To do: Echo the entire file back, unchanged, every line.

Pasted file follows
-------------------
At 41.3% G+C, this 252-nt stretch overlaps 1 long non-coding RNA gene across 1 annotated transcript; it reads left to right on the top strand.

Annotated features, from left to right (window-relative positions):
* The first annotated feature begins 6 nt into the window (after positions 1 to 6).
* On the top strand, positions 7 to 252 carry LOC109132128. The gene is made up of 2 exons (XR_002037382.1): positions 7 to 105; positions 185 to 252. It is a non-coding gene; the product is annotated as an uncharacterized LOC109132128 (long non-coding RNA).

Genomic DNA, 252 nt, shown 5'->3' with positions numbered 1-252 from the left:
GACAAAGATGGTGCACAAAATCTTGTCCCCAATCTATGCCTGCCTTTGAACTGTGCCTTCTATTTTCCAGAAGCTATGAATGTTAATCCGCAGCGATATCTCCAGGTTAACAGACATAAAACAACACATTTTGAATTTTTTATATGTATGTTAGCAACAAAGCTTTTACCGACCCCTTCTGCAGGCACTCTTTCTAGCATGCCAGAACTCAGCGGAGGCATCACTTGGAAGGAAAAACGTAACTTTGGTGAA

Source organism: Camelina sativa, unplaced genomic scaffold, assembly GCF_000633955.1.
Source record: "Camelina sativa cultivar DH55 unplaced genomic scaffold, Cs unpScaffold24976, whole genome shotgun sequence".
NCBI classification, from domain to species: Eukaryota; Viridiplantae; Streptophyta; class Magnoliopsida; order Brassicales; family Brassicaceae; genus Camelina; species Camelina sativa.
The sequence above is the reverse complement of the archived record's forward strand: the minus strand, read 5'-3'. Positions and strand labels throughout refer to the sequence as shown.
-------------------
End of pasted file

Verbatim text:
At 41.3% G+C, this 252-nt stretch overlaps 1 long non-coding RNA gene across 1 annotated transcript; it reads left to right on the top strand.

Annotated features, from left to right (window-relative positions):
* The first annotated feature begins 6 nt into the window (after positions 1 to 6).
* On the top strand, positions 7 to 252 carry LOC109132128. The gene is made up of 2 exons (XR_002037382.1): positions 7 to 105; positions 185 to 252. It is a non-coding gene; the product is annotated as an uncharacterized LOC109132128 (long non-coding RNA).

Genomic DNA, 252 nt, shown 5'->3' with positions numbered 1-252 from the left:
GACAAAGATGGTGCACAAAATCTTGTCCCCAATCTATGCCTGCCTTTGAACTGTGCCTTCTATTTTCCAGAAGCTATGAATGTTAATCCGCAGCGATATCTCCAGGTTAACAGACATAAAACAACACATTTTGAATTTTTTATATGTATGTTAGCAACAAAGCTTTTACCGACCCCTTCTGCAGGCACTCTTTCTAGCATGCCAGAACTCAGCGGAGGCATCACTTGGAAGGAAAAACGTAACTTTGGTGAA

Source organism: Camelina sativa, unplaced genomic scaffold, assembly GCF_000633955.1.
Source record: "Camelina sativa cultivar DH55 unplaced genomic scaffold, Cs unpScaffold24976, whole genome shotgun sequence".
NCBI classification, from domain to species: Eukaryota; Viridiplantae; Streptophyta; class Magnoliopsida; order Brassicales; family Brassicaceae; genus Camelina; species Camelina sativa.
The sequence above is the reverse complement of the archived record's forward strand: the minus strand, read 5'-3'. Positions and strand labels throughout refer to the sequence as shown.